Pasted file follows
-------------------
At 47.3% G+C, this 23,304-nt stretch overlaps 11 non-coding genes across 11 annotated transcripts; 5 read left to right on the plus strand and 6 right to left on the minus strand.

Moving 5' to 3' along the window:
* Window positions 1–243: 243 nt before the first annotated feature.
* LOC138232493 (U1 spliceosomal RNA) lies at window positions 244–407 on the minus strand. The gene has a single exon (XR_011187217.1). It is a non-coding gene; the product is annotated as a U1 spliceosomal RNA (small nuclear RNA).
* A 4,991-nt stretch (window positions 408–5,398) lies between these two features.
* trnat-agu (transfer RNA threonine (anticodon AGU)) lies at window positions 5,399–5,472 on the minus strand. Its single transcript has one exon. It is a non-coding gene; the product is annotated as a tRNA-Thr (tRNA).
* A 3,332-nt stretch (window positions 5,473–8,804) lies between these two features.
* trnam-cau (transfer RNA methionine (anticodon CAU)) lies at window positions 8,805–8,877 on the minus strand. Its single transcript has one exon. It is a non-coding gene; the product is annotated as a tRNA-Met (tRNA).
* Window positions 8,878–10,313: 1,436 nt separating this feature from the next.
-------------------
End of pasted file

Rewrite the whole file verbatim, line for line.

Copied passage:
At 47.3% G+C, this 23,304-nt stretch overlaps 11 non-coding genes across 11 annotated transcripts; 5 read left to right on the plus strand and 6 right to left on the minus strand.

Moving 5' to 3' along the window:
* Window positions 1–243: 243 nt before the first annotated feature.
* LOC138232493 (U1 spliceosomal RNA) lies at window positions 244–407 on the minus strand. The gene has a single exon (XR_011187217.1). It is a non-coding gene; the product is annotated as a U1 spliceosomal RNA (small nuclear RNA).
* A 4,991-nt stretch (window positions 408–5,398) lies between these two features.
* trnat-agu (transfer RNA threonine (anticodon AGU)) lies at window positions 5,399–5,472 on the minus strand. Its single transcript has one exon. It is a non-coding gene; the product is annotated as a tRNA-Thr (tRNA).
* A 3,332-nt stretch (window positions 5,473–8,804) lies between these two features.
* trnam-cau (transfer RNA methionine (anticodon CAU)) lies at window positions 8,805–8,877 on the minus strand. Its single transcript has one exon. It is a non-coding gene; the product is annotated as a tRNA-Met (tRNA).
* Window positions 8,878–10,313: 1,436 nt separating this feature from the next.